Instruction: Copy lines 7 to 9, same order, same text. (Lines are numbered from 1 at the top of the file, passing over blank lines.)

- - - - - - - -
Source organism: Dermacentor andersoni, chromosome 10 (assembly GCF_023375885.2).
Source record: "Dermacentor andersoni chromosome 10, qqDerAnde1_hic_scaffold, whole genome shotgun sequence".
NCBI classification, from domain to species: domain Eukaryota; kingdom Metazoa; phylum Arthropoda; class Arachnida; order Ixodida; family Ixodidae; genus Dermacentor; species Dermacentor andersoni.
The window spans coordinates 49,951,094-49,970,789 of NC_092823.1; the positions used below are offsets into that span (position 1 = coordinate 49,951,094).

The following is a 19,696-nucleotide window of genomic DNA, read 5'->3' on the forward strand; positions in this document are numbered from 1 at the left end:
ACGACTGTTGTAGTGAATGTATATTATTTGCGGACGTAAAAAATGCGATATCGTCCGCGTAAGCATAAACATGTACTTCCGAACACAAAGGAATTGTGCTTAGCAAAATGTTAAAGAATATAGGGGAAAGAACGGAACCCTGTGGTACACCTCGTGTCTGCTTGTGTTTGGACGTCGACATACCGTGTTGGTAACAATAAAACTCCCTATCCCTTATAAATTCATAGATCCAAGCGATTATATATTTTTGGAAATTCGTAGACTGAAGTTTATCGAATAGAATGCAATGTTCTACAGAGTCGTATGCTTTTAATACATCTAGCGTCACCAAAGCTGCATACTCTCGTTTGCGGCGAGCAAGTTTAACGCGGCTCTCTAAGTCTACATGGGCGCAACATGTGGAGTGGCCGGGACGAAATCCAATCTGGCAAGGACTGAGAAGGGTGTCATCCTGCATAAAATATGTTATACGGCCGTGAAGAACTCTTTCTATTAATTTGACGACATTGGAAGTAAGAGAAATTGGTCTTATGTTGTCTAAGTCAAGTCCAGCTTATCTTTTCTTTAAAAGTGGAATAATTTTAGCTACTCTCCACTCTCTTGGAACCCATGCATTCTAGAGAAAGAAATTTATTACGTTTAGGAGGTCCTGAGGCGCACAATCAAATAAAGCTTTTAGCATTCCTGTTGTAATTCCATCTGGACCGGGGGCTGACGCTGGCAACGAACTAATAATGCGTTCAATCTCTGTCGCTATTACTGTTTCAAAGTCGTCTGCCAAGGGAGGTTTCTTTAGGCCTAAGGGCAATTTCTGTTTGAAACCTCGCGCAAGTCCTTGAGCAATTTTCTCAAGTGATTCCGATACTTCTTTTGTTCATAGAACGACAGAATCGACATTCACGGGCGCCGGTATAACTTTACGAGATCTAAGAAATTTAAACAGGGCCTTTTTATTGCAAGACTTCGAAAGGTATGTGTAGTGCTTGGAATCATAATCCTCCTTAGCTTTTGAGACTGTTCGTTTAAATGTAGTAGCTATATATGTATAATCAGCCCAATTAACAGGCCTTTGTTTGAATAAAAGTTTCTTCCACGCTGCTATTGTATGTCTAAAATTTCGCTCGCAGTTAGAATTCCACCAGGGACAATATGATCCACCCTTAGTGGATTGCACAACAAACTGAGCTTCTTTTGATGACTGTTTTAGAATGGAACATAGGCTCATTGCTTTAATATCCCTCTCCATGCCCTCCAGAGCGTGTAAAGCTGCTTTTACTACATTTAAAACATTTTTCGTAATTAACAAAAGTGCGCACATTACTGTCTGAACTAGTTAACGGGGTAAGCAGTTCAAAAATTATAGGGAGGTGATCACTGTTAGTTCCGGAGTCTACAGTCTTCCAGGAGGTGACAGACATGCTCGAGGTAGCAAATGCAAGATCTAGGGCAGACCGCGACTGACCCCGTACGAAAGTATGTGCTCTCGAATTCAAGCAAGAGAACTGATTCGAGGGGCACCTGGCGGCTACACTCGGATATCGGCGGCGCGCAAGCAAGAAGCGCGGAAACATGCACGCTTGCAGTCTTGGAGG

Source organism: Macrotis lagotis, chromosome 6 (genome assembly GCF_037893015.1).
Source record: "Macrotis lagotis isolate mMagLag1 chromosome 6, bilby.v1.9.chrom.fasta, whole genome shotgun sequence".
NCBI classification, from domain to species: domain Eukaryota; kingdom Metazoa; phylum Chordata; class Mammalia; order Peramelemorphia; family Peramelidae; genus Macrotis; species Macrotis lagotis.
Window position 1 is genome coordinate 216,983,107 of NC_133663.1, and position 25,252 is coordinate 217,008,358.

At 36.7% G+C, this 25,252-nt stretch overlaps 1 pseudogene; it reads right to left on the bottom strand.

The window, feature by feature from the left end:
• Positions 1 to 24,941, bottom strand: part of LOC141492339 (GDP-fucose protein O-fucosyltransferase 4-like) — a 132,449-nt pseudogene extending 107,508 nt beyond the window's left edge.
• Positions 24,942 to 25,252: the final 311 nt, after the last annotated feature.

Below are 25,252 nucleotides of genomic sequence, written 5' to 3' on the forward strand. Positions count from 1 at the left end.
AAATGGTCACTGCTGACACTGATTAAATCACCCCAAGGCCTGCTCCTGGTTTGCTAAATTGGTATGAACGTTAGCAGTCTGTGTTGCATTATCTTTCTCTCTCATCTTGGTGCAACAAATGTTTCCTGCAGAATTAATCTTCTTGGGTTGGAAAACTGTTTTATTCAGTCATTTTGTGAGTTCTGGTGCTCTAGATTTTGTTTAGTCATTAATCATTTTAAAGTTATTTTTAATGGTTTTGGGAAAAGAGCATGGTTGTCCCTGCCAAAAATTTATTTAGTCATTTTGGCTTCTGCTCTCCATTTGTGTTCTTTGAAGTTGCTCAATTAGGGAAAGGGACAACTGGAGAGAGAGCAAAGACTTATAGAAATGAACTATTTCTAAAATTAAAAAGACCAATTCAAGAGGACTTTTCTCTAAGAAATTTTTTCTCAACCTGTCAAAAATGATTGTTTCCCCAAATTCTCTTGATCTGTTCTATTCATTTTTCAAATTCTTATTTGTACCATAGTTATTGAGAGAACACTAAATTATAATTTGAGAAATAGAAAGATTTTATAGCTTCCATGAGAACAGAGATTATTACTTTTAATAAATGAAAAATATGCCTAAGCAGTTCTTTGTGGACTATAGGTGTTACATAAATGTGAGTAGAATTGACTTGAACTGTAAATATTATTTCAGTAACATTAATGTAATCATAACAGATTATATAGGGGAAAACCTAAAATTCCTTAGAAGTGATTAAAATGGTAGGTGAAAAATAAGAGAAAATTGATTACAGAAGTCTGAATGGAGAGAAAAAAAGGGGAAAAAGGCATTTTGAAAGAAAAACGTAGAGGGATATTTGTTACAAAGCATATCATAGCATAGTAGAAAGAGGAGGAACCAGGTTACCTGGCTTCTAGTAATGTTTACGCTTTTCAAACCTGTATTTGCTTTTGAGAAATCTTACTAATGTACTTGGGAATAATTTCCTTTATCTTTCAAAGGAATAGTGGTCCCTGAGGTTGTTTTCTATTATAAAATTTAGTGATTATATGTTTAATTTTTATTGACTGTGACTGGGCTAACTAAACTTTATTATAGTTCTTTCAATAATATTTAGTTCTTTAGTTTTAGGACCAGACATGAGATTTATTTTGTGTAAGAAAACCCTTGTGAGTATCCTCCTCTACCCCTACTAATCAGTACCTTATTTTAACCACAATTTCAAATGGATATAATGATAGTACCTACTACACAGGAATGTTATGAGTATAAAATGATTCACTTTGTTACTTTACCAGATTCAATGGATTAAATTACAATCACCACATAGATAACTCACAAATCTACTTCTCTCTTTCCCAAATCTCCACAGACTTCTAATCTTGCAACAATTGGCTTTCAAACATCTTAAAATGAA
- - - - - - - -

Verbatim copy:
Source organism: Macrotis lagotis, chromosome 6 (genome assembly GCF_037893015.1).
Source record: "Macrotis lagotis isolate mMagLag1 chromosome 6, bilby.v1.9.chrom.fasta, whole genome shotgun sequence".
NCBI classification, from domain to species: domain Eukaryota; kingdom Metazoa; phylum Chordata; class Mammalia; order Peramelemorphia; family Peramelidae; genus Macrotis; species Macrotis lagotis.